You’ve all been there. You work all day, come home and by the time you’ve gotten almost everything done on your checklist, it’s time for sleep. You wake up and repeat the same thing over again. After four or five days of this, you’re completely exhausted. What happened to the week? …. And what happened to the year?
Along with being a working professional comes a speediness to life. Everything is due ASAP. Everyone needs you right NOW. You barely have a moment to be mindful and collect yourself — so how do you balance your time effectively?
We don’t have it down. Our lives are anything but perfect when it comes to time management. But we’ve learned some tricks along the way, and we want to start sharing those with you. That’s why we’re starting this new feature called “The Balancing Act.” Each Friday, we’ll talk about work-life balance through a short Q&A. After all, that’s why we started this blog. Please share in the comments.
Q. How do you manage your time? What tricks or tips do you use to “get it all done?”
Jenna: I try to manage my time but making a list of everything that needs to get done, and then putting it in order. After that, I assign deadlines and spread it out on a monthly view calendar. My planner is my go-to. Mostly, I use the whole month view which helps me manage all my obligations outside of work. For work, I utilize Outlook which syncs to my phone and color code meetings, working time, and personal appointments.
Rose: The first tip — I never expect to get it all done. That usually doesn’t happen. So, I decide what I can do in a given week, and I write it all out on my Erin Condren planner. I use this book for my health coaching biz, but I also add appointments throughout the day — both work and personal. There is a monthly view, too, which is good longer-term goals. Beside this journal I keep a notepad. Throughout the day I jot down personal things I need to accomplish like “Buy a gift for Aurora” or “Email Mom.” Having it on a list means I’ll do it that day. It also means I can go down the list on my lunch break and get it all done. As far as work stuff, Outlook is my savior. I save emails in my INBOX that need to be addressed. I also have an IN PROGRESS folder with all of the stories I’m working on during a given month.
Q. Do you have a process when it comes to deciding what to do now versus what to accomplish later?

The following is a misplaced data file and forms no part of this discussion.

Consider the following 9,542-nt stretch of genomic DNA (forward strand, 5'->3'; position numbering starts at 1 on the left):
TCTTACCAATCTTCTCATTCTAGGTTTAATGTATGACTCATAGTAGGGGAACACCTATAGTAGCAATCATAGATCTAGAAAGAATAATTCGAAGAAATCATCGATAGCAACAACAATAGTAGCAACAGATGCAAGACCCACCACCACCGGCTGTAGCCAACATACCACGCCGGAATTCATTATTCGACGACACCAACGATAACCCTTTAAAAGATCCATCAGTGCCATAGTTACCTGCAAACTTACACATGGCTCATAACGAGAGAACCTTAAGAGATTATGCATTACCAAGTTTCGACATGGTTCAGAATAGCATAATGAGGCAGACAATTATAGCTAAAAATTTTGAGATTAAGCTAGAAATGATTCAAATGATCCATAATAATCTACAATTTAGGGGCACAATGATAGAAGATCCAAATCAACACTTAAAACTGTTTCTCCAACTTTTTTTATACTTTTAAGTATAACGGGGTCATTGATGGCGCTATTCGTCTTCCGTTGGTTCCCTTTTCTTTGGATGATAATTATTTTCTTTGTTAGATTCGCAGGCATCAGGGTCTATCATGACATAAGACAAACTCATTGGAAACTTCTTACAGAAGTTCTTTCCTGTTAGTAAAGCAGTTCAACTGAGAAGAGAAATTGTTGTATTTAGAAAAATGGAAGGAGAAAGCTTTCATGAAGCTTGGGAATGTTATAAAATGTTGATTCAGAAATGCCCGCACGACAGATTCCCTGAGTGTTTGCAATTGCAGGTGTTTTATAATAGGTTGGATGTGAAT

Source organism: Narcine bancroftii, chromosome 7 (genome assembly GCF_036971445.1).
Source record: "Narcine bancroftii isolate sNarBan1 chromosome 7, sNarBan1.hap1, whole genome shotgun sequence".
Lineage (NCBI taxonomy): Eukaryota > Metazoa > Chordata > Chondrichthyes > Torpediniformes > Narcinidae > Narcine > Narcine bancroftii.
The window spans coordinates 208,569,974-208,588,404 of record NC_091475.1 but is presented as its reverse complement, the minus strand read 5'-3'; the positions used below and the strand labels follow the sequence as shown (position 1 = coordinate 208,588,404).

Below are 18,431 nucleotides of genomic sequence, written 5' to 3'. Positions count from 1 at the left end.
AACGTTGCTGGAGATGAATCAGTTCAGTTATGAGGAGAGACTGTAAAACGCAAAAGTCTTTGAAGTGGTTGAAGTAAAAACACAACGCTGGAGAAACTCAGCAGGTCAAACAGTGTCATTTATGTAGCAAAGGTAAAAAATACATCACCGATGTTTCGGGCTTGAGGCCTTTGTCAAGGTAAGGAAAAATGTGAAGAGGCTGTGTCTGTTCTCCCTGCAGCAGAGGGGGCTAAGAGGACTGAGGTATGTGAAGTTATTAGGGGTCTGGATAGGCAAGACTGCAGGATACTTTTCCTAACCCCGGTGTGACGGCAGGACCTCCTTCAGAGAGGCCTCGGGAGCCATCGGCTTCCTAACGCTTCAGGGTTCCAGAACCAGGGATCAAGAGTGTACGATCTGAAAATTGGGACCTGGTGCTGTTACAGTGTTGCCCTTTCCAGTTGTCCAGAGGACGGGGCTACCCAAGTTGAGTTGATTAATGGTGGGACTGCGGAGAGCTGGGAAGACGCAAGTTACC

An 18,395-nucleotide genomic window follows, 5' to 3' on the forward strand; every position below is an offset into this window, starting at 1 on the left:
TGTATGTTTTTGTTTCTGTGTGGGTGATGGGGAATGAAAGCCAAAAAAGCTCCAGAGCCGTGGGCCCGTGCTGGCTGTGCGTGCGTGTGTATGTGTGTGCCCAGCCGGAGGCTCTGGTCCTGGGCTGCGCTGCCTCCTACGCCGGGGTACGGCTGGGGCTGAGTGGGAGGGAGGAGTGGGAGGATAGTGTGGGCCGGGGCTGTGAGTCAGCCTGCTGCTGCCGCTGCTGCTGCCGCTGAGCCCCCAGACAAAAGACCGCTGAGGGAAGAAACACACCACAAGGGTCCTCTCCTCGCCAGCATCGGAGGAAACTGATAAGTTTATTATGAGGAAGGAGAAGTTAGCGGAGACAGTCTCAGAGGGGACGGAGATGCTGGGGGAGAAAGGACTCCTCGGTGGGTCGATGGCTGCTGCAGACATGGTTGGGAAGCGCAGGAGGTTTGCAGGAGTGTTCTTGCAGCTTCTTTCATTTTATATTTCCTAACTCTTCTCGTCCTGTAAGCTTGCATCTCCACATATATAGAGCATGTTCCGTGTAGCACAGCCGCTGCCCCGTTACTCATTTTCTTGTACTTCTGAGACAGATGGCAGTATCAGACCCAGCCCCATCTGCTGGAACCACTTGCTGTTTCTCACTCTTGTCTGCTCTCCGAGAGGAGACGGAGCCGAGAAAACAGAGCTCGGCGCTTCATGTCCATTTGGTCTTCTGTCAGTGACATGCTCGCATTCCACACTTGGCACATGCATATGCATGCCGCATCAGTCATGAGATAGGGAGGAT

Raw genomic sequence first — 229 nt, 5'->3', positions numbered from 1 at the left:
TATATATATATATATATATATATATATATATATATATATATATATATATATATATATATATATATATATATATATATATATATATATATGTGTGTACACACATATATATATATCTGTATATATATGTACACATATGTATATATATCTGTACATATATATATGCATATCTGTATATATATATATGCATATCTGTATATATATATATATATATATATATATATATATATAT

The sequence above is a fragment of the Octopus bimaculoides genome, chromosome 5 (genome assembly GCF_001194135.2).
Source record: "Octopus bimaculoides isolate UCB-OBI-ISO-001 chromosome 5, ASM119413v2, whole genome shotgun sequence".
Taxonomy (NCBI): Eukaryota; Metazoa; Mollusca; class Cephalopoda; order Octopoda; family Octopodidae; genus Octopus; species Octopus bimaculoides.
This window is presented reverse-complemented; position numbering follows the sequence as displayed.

Jenna: For work, that is usually dictated by the business needs and asks from my boss. For personal, it is all about priorities. Very rarely do personal activities assign you a “deadline” but I like to make my own. For example, if I want to get 4 things accomplished over the next week, I start back-filling my calendar to be sure everything gets accomplished. I also write reminders for steps like “buy tickets for that concert” so I get it on the calendar and have a plan.
Rose: I’m with Jenna. At work, this is usually dictated by my boss, and we have a loose editorial calendar. In terms of personal priorities — like running a challenge group or helping out with the lit journal I co-run — I look at what I need to accomplish in a month and then break those tasks down week-by-week.I have regularly scheduled hours for my hobbies, which sounds crazy, but really helps me to get things done in a timely manner.
Q. How do you say “no” to free up more time in your life for other things?
Jenna: At work, it is hard for me to say ‘no’. I certainly can, but I usually try to do everything that comes my way. Personally, there are certain people I have trouble saying no to and I’ve really started to work on that. Rule of thumb: if something isn’t going to bring me joy, I nix it. OR if I’m going to be more stressed if I say yes. Example: I know if I spend a few hours in the evening on Sundays prepping food for the week, I feel less stressed. I’ll often say “no” to Sunday night get-togethers for this reason.
Rose: I don’t quite say “no” at work unless I’m really under the gun. Instead, I might ask for help. In my personal life, I choose my hobbies carefully. I have many passions, and there is not always time to feed them all. So I go with what’s working at the time. This summer, it’s been all about fitness. In the spring, I was much more creative, working on books. So if something doesn’t feel right for that season, I say no. And I try to really listen to my gut on that one.
Q. How do you manage your time differently at work versus at home?
Jenna: I actually think I managed to answer this already, but specifically, I love the flexibility and ability to say ‘no’ in my personal life. I have my priorities and know what brings me joy, so that’s what I go with. Sometimes it is hard to “fit it all in” and be sure that all relationships in my life feel nurtured, but we can’t do everything.
Rose: I am regimented in both spaces and create a lot of lists. At work, I am usually much more focused — but that’s because I’m less tired! At home, I try to actually manage my time less … if that makes sense. That’s a space where I can be organic and not have to worry so much about accomplishing it all.
The Balancing Act is a weekly series written by the authors of the Nine to Five Balance. Check back next Friday for a discussion on balancing and achieving health goals while working full-time.